These past several weeks have been quite eventful. Baltimore was hit by one-two combination of storms that <i>each</i> dropped more snow than the city usually sees in an entire year. The entire city was basically stopped dead in its tracks, and when it was all said and done, 6 entire school days were cancelled, and 4 more were reduced to half-days. People are calling the storms Snowmaggedon and The Snowpocalypse, although there is no consensus as to which one is which. Needless to say, I was completely ecstatic. Typically, I travel as soon as I get any scheduled time off, but because of the snow, I was stuck at home. This actually turned out to be a very good thing. My living space is now more organized than ever before, and I think it ended up being a great time to relax and get my head right, without the stress of being out on the road.
The school schedule includes 5 emergency days in June, to be used for replacing days when school was cancelled. But at 9 total snow days, we’re way passed that. The state superintendent is petitioning for a waiver of the 180 school day requirement, and it’s not clear what would happen if it is not granted. All I know is that my spring break tickets are booked, so they won’t be seeing me should they decide to truncate the break.
Counting the time we’ve actually been in school, we’re now in the fourth week of the new semester. My back to basics strategy for this semester has been marginally successful so far. At the very least, I’m seeing an increase in student engagement, and this is with relatively abstract material. I’ve been trying to keep the momentum up, but I’m starting to sense rebellion.
One of my biggest problems has been getting kids to do classwork and settling on a grading policy that is fair, motivational, and sustainable. This semester, I’ve decided to make a radical change. I call it Conference Day. It should be called Judgment Day. Sacrificing some instructional time, I have decided to have my students hand in their work individually. If it is complete and correctly done, it’s 100%. If not, it goes in my gradebook as missing. The grade can be recovered if they follow my instructions for rectifying the problem and resubmit the work on their own time after school. Otherwise, it stays a zero.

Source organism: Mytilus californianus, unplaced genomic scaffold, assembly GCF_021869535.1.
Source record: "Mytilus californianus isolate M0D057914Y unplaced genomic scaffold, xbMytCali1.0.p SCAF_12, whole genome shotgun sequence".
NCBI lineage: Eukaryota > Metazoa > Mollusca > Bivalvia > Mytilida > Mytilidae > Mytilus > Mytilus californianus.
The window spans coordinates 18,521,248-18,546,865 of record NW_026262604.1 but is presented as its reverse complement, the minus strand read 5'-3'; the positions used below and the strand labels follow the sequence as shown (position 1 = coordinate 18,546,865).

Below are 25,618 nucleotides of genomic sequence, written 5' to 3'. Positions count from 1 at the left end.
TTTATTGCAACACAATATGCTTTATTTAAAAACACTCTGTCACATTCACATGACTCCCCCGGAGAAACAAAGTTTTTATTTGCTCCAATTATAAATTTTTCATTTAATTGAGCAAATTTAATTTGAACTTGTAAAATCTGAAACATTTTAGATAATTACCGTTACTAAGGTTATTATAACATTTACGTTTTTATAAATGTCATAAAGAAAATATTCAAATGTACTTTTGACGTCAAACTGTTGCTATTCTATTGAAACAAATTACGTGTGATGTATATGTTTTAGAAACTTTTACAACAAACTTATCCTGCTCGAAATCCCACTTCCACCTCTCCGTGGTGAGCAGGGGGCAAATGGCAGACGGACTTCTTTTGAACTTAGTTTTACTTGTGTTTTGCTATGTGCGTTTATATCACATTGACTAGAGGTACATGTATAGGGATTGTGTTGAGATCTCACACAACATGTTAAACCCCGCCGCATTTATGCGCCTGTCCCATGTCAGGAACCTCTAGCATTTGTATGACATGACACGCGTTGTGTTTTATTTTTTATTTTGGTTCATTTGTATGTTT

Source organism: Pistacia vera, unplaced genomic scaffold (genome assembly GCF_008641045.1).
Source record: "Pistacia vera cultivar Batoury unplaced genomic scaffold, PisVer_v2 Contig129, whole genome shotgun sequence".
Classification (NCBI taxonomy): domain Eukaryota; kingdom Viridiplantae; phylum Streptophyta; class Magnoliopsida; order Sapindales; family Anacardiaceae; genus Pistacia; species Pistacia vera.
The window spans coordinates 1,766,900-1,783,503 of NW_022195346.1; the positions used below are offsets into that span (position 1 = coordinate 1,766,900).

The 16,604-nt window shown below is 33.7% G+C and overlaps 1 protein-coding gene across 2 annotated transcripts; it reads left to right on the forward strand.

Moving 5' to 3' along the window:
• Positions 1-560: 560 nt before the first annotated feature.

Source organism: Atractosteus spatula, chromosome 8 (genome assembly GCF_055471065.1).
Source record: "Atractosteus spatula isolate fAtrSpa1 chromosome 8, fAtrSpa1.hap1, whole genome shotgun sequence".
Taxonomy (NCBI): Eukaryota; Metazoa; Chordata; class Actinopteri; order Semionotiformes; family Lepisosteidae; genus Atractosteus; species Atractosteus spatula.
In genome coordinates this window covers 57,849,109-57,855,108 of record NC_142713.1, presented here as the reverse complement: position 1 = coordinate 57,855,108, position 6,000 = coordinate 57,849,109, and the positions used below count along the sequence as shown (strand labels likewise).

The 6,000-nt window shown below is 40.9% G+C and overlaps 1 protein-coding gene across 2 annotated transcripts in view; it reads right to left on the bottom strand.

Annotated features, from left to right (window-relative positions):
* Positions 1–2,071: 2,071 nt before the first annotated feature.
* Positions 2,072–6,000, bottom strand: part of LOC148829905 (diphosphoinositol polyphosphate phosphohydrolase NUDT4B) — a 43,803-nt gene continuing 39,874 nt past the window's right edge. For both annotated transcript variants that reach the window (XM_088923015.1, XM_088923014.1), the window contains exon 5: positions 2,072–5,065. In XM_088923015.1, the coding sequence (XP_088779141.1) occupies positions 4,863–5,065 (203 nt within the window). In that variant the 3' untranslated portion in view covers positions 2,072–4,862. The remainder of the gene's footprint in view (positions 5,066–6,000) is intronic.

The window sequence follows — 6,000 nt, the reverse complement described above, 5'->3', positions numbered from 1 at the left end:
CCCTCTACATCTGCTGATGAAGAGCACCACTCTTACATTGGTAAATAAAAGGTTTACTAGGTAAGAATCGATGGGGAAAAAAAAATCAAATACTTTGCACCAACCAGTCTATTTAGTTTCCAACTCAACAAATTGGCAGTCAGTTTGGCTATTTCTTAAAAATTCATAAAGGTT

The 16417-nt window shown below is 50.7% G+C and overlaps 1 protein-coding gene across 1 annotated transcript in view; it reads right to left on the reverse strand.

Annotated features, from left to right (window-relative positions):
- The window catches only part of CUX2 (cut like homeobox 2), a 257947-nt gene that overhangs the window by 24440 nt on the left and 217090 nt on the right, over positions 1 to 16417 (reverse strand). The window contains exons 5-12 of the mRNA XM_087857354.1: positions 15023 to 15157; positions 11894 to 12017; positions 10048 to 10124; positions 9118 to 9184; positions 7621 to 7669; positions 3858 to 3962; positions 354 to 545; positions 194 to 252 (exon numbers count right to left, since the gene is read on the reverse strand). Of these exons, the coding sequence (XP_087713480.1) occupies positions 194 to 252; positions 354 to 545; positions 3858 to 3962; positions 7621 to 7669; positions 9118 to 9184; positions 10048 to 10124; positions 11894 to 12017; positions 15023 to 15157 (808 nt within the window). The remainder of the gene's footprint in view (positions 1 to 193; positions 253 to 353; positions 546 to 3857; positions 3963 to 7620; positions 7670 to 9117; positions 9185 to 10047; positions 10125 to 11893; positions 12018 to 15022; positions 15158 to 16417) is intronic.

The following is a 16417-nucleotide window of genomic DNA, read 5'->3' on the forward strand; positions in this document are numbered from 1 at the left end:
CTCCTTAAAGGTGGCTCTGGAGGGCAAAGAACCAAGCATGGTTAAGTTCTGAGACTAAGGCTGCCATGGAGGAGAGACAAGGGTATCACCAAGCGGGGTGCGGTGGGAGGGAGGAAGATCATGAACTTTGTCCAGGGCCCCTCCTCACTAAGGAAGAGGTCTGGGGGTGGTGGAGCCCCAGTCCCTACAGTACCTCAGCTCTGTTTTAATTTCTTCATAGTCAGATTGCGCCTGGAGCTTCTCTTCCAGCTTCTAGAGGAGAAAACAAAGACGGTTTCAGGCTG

I’m trying to kill several problems with one solution.
– I can’t grade at home. I’ve tried it a million ways, and I can’t make it work.
– Turnaround is quick. If a kid is slacking, they get called out on it face to face.
– Lastly, and most importantly, it gives me a chance to confront the issue of kids BS’ing their work by just filling the space with ink, but not understanding what they’re doing. If it’s not done right, I tell them what’s wrong, show them an example, mark it missing, and send them back to the drawing board.
I’m hoping that this system will also lead to increased engagement on the day of the lesson, because students will want to avoid the endless series of revisions results from carelessly done or incomplete work. And I’m really hoping the new system kills the end of quarter blitz for makeup work.
Backlash has been swift and vicious. But I’m hoping it will pay dividends down the line, and that on the next Judgment Day–I mean, Conference Day–things will run much more smoothly.